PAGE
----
Society and Culture

Violence, Religion, and the Need for a 9/11 Day of Discussion

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In the wake of the tragic and monstrous attacks on America on September 11, 2001, it is important to continue commemorating and honoring that day, and it is important to keep discussing that day’s stories and contexts. One survivor of the attacks is asking for just that. This year, Greg Trevor wrote an op-ed for New Jersey’s Star-Ledger requesting that September 11 be memorialized as a “National Day of Discussion, where Americans actively seek ways to find common ground across political, religious and cultural divides.” He suggested this as an alternative to 9/11 being commercialized like Memorial Day or rarely brought into mainstream attention like Pearl Harbor Day. America should listen to this survivor and talk about our feelings toward Islam, and our judgments about religion in general.

This summer, the Arab American Institute polled Americans about their attitudes toward Arabs and Muslims. Its key findings include sad statistics: just under half of Americans “support the use of profiling by law enforcement against Arab Americans and American Muslims,” while an increasing “percentage of Americans say that they lack confidence in the ability of individuals from either community to perform their duties as Americans should they be appointed to an important government position.” In the 13 years since 9/11, these numbers have only gotten worse. It’s part of a persistent Western Islamophobia. One Gallup article details this fear that so many in the West have of Muslims. At 48 percent, Muslims are the religious group most likely to feel racially or religiously discriminated against by Americans. There is great concern among Muslims internationally, too, about how the West treats them. Because the terrorists who orchestrated 9/11 were Muslim, a great deal of latent Islamophobic sentiment was released after the attacks. How are we addressing this reaction?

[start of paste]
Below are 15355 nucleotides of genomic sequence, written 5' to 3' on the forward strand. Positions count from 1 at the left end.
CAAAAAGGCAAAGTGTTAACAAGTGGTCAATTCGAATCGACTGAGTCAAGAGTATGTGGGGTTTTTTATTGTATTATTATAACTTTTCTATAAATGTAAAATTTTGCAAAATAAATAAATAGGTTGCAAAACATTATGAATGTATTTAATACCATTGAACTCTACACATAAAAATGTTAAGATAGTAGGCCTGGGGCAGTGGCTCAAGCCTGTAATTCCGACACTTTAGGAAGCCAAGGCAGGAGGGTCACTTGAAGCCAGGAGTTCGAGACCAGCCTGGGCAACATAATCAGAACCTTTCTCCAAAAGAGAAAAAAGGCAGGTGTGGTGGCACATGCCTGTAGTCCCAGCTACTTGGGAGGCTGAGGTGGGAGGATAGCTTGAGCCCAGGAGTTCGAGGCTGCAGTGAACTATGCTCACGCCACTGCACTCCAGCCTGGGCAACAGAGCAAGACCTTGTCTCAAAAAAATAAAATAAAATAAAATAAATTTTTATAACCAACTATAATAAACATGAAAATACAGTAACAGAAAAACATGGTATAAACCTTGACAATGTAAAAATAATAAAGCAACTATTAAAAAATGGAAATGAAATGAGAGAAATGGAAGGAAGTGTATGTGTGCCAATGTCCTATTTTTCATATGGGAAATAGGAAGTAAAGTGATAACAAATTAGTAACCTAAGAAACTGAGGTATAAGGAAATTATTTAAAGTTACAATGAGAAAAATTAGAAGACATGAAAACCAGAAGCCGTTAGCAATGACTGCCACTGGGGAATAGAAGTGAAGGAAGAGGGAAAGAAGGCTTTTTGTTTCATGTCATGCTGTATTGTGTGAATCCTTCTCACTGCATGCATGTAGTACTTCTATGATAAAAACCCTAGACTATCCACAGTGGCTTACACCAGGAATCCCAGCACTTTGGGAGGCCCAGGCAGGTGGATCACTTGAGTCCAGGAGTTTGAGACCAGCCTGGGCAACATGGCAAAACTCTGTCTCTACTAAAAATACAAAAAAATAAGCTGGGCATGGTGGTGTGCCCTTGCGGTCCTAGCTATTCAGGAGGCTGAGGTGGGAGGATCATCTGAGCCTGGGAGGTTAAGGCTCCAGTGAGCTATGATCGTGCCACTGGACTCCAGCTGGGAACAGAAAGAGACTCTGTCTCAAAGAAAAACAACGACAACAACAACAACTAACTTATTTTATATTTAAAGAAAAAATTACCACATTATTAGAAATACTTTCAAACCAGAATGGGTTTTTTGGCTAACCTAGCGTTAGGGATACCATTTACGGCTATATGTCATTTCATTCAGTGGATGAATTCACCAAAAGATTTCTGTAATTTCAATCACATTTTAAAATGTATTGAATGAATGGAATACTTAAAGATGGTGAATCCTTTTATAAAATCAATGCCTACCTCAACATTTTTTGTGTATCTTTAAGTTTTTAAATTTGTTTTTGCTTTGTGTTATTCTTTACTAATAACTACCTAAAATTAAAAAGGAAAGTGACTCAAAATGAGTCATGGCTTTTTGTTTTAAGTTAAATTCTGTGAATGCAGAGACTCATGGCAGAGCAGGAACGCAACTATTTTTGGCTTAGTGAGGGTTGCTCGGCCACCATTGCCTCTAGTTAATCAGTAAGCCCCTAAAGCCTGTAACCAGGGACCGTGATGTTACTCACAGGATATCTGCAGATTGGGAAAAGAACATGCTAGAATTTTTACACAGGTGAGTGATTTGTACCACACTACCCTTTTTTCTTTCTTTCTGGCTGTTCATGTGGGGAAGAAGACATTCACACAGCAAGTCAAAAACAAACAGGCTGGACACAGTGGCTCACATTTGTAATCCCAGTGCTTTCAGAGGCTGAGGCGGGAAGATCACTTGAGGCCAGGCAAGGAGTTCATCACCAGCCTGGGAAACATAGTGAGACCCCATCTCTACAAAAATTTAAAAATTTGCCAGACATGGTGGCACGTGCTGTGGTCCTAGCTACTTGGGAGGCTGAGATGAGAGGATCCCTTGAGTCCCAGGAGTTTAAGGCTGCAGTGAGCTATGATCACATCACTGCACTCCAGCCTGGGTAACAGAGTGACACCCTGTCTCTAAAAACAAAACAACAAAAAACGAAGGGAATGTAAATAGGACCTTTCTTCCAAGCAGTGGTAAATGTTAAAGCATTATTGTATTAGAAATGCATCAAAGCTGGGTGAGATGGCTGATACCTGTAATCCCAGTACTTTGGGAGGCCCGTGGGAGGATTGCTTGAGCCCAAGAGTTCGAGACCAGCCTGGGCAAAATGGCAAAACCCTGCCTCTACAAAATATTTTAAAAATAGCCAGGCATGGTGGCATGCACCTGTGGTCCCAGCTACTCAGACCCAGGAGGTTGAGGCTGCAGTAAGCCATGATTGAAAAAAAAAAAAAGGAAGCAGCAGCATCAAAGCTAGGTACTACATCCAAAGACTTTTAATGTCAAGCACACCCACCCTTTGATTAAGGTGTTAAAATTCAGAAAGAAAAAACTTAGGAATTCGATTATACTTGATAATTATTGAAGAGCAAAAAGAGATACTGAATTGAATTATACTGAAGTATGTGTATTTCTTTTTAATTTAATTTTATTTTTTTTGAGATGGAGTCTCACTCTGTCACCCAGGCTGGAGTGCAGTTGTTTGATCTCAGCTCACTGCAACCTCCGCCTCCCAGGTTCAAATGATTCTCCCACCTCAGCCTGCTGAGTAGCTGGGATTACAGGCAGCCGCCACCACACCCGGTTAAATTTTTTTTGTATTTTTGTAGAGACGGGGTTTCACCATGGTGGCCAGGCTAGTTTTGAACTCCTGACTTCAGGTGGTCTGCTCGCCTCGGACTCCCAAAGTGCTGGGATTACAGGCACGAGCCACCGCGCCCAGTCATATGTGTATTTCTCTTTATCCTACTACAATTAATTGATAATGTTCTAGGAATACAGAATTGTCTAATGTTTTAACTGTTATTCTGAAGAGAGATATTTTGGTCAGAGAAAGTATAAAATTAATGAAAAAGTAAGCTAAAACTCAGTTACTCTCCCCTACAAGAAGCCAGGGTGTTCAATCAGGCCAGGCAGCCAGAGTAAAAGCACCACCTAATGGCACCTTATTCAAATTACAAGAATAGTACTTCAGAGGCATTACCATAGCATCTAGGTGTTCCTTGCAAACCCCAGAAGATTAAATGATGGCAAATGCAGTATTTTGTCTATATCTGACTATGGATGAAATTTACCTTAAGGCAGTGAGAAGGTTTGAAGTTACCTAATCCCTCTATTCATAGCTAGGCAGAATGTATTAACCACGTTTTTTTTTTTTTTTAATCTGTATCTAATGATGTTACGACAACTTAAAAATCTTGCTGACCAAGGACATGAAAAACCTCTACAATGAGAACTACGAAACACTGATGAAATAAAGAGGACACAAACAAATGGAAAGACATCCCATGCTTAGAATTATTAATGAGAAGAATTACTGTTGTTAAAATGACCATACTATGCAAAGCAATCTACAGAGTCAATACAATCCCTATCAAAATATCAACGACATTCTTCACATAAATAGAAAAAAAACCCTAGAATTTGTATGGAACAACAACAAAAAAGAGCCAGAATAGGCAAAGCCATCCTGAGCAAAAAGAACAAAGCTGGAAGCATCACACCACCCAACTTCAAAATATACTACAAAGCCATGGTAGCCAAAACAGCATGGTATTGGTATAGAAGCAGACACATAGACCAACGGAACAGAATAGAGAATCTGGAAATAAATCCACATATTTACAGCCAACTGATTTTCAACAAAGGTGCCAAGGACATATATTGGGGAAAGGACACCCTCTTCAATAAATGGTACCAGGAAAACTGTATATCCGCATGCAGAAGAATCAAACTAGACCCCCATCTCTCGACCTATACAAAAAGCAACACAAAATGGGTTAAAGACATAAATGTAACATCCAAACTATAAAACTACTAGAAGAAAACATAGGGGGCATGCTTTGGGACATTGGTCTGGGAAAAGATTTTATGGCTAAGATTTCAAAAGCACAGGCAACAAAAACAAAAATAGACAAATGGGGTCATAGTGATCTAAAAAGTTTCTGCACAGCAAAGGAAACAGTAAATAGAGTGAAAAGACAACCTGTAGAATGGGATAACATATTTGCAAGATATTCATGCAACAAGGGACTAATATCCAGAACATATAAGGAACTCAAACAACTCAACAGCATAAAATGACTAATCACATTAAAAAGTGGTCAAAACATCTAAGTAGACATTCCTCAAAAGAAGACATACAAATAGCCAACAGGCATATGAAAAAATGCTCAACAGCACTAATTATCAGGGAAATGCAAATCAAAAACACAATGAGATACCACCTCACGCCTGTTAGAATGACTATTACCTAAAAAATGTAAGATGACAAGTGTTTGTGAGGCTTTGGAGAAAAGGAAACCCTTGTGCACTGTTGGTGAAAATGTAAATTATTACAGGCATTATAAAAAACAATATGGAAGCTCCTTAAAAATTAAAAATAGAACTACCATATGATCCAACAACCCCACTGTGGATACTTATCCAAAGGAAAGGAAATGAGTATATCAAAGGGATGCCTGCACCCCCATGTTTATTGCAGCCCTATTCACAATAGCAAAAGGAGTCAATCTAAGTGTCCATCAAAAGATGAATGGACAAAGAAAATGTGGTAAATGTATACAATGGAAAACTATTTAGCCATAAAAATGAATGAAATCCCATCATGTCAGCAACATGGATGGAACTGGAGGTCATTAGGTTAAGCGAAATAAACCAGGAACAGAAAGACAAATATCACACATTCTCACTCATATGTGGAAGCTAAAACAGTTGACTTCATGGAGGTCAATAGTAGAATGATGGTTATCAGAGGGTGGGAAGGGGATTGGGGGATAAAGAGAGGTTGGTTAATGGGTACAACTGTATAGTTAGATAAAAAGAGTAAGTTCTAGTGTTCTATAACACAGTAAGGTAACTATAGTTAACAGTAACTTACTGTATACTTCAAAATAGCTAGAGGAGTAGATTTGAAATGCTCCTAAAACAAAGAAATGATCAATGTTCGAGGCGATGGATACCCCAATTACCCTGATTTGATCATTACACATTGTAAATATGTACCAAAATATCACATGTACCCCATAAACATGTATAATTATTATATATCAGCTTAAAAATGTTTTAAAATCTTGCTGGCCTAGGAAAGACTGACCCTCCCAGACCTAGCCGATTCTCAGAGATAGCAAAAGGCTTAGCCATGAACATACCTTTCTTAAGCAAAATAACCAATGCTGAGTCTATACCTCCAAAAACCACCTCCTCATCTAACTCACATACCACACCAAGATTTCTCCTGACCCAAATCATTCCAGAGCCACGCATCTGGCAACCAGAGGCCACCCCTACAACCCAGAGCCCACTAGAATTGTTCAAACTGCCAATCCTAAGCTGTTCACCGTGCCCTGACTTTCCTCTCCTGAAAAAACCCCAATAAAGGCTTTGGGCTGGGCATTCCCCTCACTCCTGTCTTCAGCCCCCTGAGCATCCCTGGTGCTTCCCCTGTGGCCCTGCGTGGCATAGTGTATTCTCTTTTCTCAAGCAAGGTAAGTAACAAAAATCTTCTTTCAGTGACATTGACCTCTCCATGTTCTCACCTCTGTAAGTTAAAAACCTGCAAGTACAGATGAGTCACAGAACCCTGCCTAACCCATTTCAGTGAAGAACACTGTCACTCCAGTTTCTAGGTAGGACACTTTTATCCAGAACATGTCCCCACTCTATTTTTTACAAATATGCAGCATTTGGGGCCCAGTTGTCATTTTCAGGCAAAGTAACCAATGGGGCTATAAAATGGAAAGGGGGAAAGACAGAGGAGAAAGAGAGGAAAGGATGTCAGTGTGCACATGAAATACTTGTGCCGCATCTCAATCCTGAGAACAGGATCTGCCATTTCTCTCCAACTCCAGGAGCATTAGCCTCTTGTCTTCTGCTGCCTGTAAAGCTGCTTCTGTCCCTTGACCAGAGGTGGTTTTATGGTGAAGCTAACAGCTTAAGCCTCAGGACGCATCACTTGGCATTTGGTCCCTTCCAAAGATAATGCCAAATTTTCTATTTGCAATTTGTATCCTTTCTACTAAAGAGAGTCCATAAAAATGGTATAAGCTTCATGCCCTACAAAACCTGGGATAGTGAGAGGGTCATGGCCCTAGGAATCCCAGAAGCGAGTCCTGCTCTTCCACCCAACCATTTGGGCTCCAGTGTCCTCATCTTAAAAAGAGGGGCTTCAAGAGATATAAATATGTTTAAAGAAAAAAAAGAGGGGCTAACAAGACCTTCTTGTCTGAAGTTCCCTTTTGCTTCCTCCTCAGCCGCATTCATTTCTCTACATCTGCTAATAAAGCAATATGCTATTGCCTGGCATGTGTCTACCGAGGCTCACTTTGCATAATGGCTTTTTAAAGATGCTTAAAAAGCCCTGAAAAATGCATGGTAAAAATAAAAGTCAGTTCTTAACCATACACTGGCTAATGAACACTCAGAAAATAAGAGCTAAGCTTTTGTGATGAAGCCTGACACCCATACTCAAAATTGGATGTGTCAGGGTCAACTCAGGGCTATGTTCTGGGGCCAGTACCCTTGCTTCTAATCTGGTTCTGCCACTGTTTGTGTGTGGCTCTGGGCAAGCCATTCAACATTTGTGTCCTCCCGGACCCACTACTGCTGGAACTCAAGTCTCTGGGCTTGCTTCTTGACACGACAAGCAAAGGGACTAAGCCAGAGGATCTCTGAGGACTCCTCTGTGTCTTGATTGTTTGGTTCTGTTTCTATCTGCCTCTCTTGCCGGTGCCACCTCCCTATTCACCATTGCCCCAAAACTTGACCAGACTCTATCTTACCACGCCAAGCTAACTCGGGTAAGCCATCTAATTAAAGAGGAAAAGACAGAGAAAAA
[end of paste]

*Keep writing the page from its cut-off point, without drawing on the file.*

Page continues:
President Obama recently reaffirmed his statement that Islamist extremists, from Al-Qaeda to the Islamic State, are not truly Muslim. Saying that the Islamic State “is not Islamic,” he claimed that “no religion condones the killing of innocents.” Obama has made this claim before, and his predecessor affirmed the same. Less than a week after 9/11, President George W. Bush said that “the face of terror is not the true faith of Islam. That’s not what Islam is all about. Islam is peace.” On the one hand, these proclamations from American presidents are laudable and can do much to temper Islamophobia in the U.S. On the other hand, it isn’t their place to make claims like that about an entire religion.

Let’s get something straight: religion is kind of complicated. There are a lot of religious texts, doctrines, and mandates that condone, value, and encourage violence. This isn’t restricted to Islam. The Old and New Testaments, too, have inspired a great deal of violence. Religions that originated in the East are not free from it, either; this summer Buddhists in Burma again attacked their Muslim neighbors.

Yet peace is prevalent in religious texts, too. Love, compassion, and understanding are fundamental in many religions, Islam included. Both these presidents are Christians, but they were more than willing to paint the over one billion adherents with one broad brush. I do not think that one person of any religion should make a broad claim about each of its adherents. Religion is a complex web of faith that we should be wary of characterizing singularly. President Obama is right in that Islam is a peaceful practice. President Obama is wrong, too, as devout Muslims have looked to their texts for justification of sick violence.

Politically, it’d be preferable if religion could be summed up by either “peace” or “violence” or some other trait. But religion’s complexity, dynamism, and diversity make it interesting, relevant, and beautiful, even. Of course, the aspects of violence contribute in no way to that beauty. Should people use religion as a justification for violence? Never. But to ignore that violence is a part of religion’s history, present, and most likely its future is unfortunately a mistake.

This is why we need a Day of Discussion. This is why we need to talk, learn, and grow. We can’t be prejudicial of Muslims, but we sure can be prejudicial of the terrorists in Iraq and Syria. We have to be mature enough to condemn those Muslims and not condemn all Muslims. Hindsight allows us to condemn the Spanish Inquisitors who persecuted people of other faiths. Those Catholics did horrible things, but we can’t condemn all Catholics or Catholicism generally. Making these distinctions is important, and generalizing is dangerous. If we listen to survivor Greg Trevor and sit down to talk about it a little more, I think we would be on the right path.

Jake Ephros
Jake Ephros is a native of Montclair, New Jersey where he volunteered for political campaigns from a young age. He studies Political Science, Economics, and Philosophy at American University and looks forward to a career built around political activism, through journalism, organizing, or the government. Contact Jake at



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